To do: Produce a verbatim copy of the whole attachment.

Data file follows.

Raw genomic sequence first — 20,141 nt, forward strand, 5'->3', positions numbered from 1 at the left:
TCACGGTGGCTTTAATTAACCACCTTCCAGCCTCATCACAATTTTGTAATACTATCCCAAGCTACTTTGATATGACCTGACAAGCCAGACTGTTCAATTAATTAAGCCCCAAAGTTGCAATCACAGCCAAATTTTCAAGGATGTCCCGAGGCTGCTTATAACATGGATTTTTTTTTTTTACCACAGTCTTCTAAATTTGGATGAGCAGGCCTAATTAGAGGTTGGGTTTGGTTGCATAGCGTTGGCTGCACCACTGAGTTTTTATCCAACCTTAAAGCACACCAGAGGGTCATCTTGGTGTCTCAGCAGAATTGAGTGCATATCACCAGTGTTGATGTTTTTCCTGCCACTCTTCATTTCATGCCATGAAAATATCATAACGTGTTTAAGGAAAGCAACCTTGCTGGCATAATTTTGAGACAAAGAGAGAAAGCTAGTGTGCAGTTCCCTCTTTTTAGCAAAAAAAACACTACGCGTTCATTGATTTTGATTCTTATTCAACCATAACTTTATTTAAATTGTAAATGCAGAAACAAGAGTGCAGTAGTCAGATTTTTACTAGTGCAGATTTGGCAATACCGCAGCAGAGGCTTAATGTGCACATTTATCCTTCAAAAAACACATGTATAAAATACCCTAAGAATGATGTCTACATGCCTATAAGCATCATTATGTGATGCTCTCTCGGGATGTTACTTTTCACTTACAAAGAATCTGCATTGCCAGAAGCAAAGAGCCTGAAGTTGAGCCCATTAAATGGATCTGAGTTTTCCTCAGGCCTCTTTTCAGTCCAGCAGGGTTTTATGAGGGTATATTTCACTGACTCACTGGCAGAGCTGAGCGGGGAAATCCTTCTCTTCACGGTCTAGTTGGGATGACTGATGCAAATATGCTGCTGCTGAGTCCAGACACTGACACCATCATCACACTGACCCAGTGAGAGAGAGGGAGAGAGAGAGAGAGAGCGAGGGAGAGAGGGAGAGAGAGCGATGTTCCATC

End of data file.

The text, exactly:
Raw genomic sequence first — 20,141 nt, forward strand, 5'->3', positions numbered from 1 at the left:
TCACGGTGGCTTTAATTAACCACCTTCCAGCCTCATCACAATTTTGTAATACTATCCCAAGCTACTTTGATATGACCTGACAAGCCAGACTGTTCAATTAATTAAGCCCCAAAGTTGCAATCACAGCCAAATTTTCAAGGATGTCCCGAGGCTGCTTATAACATGGATTTTTTTTTTTTACCACAGTCTTCTAAATTTGGATGAGCAGGCCTAATTAGAGGTTGGGTTTGGTTGCATAGCGTTGGCTGCACCACTGAGTTTTTATCCAACCTTAAAGCACACCAGAGGGTCATCTTGGTGTCTCAGCAGAATTGAGTGCATATCACCAGTGTTGATGTTTTTCCTGCCACTCTTCATTTCATGCCATGAAAATATCATAACGTGTTTAAGGAAAGCAACCTTGCTGGCATAATTTTGAGACAAAGAGAGAAAGCTAGTGTGCAGTTCCCTCTTTTTAGCAAAAAAAACACTACGCGTTCATTGATTTTGATTCTTATTCAACCATAACTTTATTTAAATTGTAAATGCAGAAACAAGAGTGCAGTAGTCAGATTTTTACTAGTGCAGATTTGGCAATACCGCAGCAGAGGCTTAATGTGCACATTTATCCTTCAAAAAACACATGTATAAAATACCCTAAGAATGATGTCTACATGCCTATAAGCATCATTATGTGATGCTCTCTCGGGATGTTACTTTTCACTTACAAAGAATCTGCATTGCCAGAAGCAAAGAGCCTGAAGTTGAGCCCATTAAATGGATCTGAGTTTTCCTCAGGCCTCTTTTCAGTCCAGCAGGGTTTTATGAGGGTATATTTCACTGACTCACTGGCAGAGCTGAGCGGGGAAATCCTTCTCTTCACGGTCTAGTTGGGATGACTGATGCAAATATGCTGCTGCTGAGTCCAGACACTGACACCATCATCACACTGACCCAGTGAGAGAGAGGGAGAGAGAGAGAGAGAGCGAGGGAGAGAGGGAGAGAGAGCGATGTTCCATC